A lot of libertarians have been falling off the liberty horse and have begun advocating either directly or indirectly for state solutions to problems. It usually revolves around security: borders, police, terrorism, etc. And while it may be surprising to see some people promoting anti-libertarian ideas, you could see this problem coming from a mile away.
What happened? One explanation is that it’s a reactionary response to social justice warriors and more generally leftists.
Leftists usually have some pretty bad ideas. As such, they are almost always incorrect. So it is extremely easy to absolutely obliterate them and ideology with just a bit of simple logical thought. Many people do it and plenty of them have become popular on social media such as Twitter and YouTube. Memes have also become a huge tool in the fight against leftism. And there is nothing wrong with any of this. It is good to expose poor views for what they are.
But it seems that some people have been unable to grow out of the paradigm of the dichotomy of ideas. We see this in an argument between the typical Democrat and Republican. “Oh, the Democrat believes ‘X’? Well, then I believe ‘-X’!” Just look at how most of the country’s opinion on executive orders flipped on January 20, 2017.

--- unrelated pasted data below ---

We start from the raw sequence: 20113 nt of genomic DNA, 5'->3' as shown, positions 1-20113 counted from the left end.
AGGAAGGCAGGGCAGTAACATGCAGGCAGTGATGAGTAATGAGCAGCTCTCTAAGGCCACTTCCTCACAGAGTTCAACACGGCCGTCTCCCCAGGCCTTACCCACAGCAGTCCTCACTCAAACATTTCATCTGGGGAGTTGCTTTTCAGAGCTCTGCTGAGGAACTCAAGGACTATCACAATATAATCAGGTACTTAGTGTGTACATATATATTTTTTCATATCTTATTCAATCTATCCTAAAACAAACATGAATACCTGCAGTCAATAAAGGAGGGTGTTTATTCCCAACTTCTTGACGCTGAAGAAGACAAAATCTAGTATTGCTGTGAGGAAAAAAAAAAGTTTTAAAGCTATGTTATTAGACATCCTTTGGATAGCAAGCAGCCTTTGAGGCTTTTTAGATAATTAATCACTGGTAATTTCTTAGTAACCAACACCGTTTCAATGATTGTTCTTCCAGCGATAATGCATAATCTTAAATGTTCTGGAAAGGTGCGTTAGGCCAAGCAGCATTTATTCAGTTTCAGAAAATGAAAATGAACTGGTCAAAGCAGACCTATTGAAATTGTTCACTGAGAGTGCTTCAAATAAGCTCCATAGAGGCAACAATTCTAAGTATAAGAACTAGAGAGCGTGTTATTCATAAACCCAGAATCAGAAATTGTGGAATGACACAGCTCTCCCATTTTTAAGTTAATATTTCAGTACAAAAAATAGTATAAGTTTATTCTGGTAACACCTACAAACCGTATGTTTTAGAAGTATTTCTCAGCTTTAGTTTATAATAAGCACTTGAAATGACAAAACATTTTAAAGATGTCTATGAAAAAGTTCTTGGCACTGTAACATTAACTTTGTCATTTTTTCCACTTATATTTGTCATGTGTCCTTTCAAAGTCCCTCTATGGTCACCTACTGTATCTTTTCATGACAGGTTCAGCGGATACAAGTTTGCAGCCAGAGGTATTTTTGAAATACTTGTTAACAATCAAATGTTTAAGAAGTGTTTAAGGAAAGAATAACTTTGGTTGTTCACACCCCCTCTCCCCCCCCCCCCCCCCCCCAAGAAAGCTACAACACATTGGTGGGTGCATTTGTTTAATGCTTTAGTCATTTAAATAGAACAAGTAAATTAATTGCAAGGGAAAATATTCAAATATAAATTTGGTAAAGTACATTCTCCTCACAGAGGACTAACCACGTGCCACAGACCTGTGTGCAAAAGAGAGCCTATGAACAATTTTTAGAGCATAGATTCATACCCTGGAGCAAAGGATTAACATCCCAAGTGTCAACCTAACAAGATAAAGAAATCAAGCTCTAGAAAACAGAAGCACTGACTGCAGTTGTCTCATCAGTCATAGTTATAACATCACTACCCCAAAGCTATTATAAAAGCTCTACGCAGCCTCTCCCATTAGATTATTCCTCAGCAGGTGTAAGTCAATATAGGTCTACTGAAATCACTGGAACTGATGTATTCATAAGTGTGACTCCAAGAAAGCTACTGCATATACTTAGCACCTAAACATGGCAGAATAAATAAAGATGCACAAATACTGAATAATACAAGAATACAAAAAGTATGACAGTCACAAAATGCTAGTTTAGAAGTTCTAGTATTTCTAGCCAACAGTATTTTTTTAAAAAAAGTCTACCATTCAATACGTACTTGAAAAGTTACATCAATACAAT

Unfortunately, many in the libertarian community suffer from this way of thinking. Taking the opposite side of someone who is incorrect, i.e. leftists, does not necessarily make you correct. There needs to be something more than just that. In other words, principles matter. But there was and continues to be a lot of positive feedback for ripping apart leftist ideas, so it becomes easy to convince themselves that they are always correct. After all, none of the leftists that they argue with can prove that they’re wrong.
They get used to never being wrong in arguments. The same thing would happen to a boxer who only fights opponents way below his level.
Suddenly, the goal of their “libertarianism” is proving others wrong instead of searching for truth and eliminating harmful coercion in society. The principled libertarianism takes a back seat. The ideas end up getting massaged to fit into what they want to believe.
So when someone else comes along with a view that does not fall in line with theirs, even if it’s not a leftist idea, the conditioned response is “No, if I believe something, then I’m right.” Some might even automatically associate a view that is incongruent with their own as leftist (hence why I was repeatedly called a “communist” for opposing state control of the borders). A false sense of confidence leads to an intellectual laziness that results in fallacious and illogical supporting arguments.
A lot of previously good, reliable libertarians have succumbed to this problem. Be on the lookout and be sure to call it out. And remember, it’s okay to be wrong as long as correcting it steers you in the direction of eliminating harmful coercion that is antithetical to libertarianism.